"Now," he says, "here is the lines of trade."

He had the regular routes all marked on his charts.

"There appears to be some vacant spaces," he says. And there did. "And here's about the biggest!" And it was. "There don't seem to be any island there, but here's a name, 'Lua,' only you can't tell what it belongs to." No more you could. The name appeared to be dropped down there so that section of the Pacific wouldn't look so lonely. I brought out the ship's chart, but it didn't give any name, only two or three islands sorted around where Craney's chart said "Lua." It looked as if you might find one of them, and then again you might not.

"Ever been on any of 'em?" he asked. I hadn't and Kamelillo didn't know, but looked as if he might have swallowed one without remembering it.

"Nor I," says Craney, "but I know there's likely to be natives when the islands are sizable."

"These might be only coral circles," I says.

"Well, I guess we'll go and look at 'Lua,' anyway," he says. "A man don't put 'Lua' on a map without he's got some idea."

It was nearly two months from the day we left the coast of the States when we came to the edge of the letter "L," as according to Craney's chart, and we sailed along the bottom of it and around the curve of "U," and up the inside on the right, where the ship's chart had an island, but we missed it, if it was there. Then we came to the top of the right leg of "U," where there might be an island on Craney's chart, except that it looked more like part of the letter. Craney says:

"Try 'A.'"

We cut across into "A." It was in the curve of the twist at the end of the "A" that we sighted land at last. The ship's chart had an island in the neighbourhood, but somewhat to the north. Likely Craney's notion of coasting the edge of the letters was as good as any. I never claimed the ship's chart was a good one, for it wasn't. I only told him I'd rather sail by the advertisements in a newspaper than by his.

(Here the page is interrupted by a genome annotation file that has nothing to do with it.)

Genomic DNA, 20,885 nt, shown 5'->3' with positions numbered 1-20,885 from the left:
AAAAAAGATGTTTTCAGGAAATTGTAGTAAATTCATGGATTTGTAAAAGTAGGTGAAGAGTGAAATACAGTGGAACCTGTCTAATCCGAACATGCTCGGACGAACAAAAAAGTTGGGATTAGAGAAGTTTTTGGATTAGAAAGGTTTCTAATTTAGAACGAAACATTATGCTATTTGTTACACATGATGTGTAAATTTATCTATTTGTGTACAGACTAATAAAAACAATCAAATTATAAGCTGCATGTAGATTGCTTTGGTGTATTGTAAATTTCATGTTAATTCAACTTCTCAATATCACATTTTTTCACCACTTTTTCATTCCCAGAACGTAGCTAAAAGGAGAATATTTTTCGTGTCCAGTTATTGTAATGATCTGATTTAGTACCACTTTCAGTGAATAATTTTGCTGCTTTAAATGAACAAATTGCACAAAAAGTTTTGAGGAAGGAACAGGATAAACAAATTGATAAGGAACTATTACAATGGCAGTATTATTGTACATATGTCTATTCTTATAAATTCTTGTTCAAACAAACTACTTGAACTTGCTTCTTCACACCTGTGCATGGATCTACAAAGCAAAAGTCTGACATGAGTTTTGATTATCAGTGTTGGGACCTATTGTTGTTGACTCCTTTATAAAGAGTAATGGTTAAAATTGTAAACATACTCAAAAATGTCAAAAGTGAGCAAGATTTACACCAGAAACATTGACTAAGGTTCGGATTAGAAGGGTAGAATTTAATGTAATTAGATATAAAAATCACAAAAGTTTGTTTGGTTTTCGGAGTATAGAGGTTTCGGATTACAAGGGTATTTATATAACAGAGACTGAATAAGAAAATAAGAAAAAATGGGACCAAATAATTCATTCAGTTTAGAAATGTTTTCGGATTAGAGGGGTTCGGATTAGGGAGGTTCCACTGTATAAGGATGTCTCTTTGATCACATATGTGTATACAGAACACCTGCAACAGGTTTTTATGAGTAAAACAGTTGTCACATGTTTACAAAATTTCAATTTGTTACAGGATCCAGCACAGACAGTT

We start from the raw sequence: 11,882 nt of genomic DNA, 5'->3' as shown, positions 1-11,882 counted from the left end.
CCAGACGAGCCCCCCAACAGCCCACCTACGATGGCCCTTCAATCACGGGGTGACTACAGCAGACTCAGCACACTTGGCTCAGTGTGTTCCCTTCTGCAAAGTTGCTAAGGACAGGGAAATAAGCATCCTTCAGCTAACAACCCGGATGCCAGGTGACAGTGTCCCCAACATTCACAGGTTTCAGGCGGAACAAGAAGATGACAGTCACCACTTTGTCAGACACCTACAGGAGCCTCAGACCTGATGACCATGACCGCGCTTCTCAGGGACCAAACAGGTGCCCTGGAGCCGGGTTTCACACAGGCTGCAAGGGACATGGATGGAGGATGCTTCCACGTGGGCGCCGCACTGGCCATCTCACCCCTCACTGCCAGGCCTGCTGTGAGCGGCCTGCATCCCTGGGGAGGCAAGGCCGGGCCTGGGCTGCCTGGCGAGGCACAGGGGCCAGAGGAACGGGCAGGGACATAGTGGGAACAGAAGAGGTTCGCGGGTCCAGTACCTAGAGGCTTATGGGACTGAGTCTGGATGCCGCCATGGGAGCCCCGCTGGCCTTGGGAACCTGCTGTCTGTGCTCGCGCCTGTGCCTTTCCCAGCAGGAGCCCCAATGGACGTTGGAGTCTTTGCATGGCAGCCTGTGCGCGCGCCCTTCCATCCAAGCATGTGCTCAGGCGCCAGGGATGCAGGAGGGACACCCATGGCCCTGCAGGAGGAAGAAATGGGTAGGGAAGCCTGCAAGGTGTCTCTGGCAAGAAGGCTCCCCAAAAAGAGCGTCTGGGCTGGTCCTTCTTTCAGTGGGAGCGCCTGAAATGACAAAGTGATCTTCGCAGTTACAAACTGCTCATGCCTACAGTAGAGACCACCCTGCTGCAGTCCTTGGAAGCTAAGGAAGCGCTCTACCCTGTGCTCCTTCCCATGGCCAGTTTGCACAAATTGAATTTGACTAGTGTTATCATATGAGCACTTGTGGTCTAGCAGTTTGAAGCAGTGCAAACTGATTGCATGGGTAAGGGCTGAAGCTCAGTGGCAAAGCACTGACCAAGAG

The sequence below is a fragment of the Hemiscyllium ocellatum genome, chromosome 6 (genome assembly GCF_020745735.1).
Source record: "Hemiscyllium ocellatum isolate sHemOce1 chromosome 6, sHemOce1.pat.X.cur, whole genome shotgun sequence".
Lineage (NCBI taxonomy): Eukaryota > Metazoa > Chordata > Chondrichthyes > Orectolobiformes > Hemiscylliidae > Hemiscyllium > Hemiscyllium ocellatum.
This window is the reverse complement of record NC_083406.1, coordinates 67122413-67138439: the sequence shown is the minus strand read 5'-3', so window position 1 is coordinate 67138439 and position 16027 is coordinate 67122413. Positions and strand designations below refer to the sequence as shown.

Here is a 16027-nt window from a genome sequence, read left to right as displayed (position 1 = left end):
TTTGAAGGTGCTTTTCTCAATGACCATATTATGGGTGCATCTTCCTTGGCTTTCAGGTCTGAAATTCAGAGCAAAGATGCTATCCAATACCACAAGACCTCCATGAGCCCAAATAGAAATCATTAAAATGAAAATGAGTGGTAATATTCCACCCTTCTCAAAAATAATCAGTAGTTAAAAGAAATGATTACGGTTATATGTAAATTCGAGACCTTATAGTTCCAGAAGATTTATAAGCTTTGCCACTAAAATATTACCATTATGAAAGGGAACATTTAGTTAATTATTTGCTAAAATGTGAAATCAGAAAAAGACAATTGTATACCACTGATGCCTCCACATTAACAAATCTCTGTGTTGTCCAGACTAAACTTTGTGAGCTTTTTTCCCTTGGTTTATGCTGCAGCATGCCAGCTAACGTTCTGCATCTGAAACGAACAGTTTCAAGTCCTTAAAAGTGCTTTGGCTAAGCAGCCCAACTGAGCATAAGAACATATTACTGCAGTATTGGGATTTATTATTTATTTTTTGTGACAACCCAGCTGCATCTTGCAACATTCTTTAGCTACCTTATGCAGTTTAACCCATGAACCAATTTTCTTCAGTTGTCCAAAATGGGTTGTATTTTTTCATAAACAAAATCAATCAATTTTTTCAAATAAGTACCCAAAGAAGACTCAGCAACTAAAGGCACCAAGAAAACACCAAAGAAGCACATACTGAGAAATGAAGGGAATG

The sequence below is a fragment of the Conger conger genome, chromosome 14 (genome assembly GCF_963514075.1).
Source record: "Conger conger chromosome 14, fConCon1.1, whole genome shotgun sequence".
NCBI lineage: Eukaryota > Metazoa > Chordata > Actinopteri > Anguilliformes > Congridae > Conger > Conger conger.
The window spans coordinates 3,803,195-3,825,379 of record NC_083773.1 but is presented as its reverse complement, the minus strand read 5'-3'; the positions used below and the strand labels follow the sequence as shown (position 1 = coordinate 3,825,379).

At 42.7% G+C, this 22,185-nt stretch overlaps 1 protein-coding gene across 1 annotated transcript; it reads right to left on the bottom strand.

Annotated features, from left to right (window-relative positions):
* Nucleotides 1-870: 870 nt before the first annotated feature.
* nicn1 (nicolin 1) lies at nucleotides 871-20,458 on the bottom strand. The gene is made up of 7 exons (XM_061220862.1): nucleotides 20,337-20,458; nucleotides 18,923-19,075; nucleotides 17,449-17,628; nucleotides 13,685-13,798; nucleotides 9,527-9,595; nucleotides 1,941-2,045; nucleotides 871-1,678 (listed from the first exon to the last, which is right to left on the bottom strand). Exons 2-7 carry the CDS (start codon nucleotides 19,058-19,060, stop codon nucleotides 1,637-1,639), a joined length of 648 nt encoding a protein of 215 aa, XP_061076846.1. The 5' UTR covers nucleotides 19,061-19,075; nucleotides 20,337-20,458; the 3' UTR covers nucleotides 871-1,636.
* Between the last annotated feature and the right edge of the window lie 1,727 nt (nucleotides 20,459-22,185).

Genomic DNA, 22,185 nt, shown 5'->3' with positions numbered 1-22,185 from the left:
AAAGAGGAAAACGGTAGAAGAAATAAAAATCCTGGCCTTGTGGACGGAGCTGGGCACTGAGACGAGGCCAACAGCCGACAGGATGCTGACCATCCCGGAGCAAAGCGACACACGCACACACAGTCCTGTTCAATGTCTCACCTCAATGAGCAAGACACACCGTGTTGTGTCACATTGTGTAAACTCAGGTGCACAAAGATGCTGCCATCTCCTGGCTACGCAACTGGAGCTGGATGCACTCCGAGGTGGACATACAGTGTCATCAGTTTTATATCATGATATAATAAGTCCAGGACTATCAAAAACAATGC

There was a reef at the north end of the island, and we ran south down the coast some miles to where it fell away to the southwest, and dropped anchor at night in a bay with a white beach and a long row of huts back from it under the trees. A bunch of natives ran down and stood looking at us. Some of them swam out a little, or paddled on a log, and then went back. There was a splashing and calling all night, and fires shining on the beach. Kamelillo thought he'd been there before, but he didn't remember when; but if he had, it stuck in his mind, there was some trouble connected with it, and with one he called a "bad-lot chief"; but I told Craney that Kamelillo had seen too many islands and too much strong drink in his career, and he might be thinking of something that happened in New Zealand.

In the morning Craney took Kamelillo and went ashore. I saw the natives gathered around him. They all went up the beach and disappeared, and the boat came back with word from Craney that he and Kamelillo were going inland and wouldn't be back before night. I didn't think he ought to go off careless like that; but they came back safely about seven o'clock, only Craney seemed to be thoughtful and not talkative. He said there was a business opening there, and he guessed he'd speculate; and he sat on deck in his red plush chair till past twelve, smoking fat cigars and staring at the shore. The next day he had up three or four cases from the hold. There was a crowd waiting for him on the beach, and I saw him tying the boxes on poles, and some of the barbarians shouldered the poles, and they all went off in procession. I didn't ask him when he'd come back, and he didn't come for near a week. Only every day there would be a native come down and dance around in the shallow to attract attention, or maybe swim out to the ship with a bit of paper in his mouth. And the paper would read: "O. K. Business progressing. Yours, J. R." or; "I'm permeating. Yours, Julius R." So I judged it was a peaceful island, and likely Craney had found something worth trading for. We went ashore every day, but not inland. We were satisfied to stay on the beach, and to watch the naked little children dive in the surf, and to play tag with the population.

But one day I followed a path a mile inland, and climbed a hill and saw an open valley to the south with several hundred palm-leaf huts, and farther up was more open country and some hills beyond thickly wooded. I judged the island was twenty miles north and south, but couldn't see how far it went westward, and coming back, found a note for me: "O. K. I never see folks so open to conviction. Yours, J. R."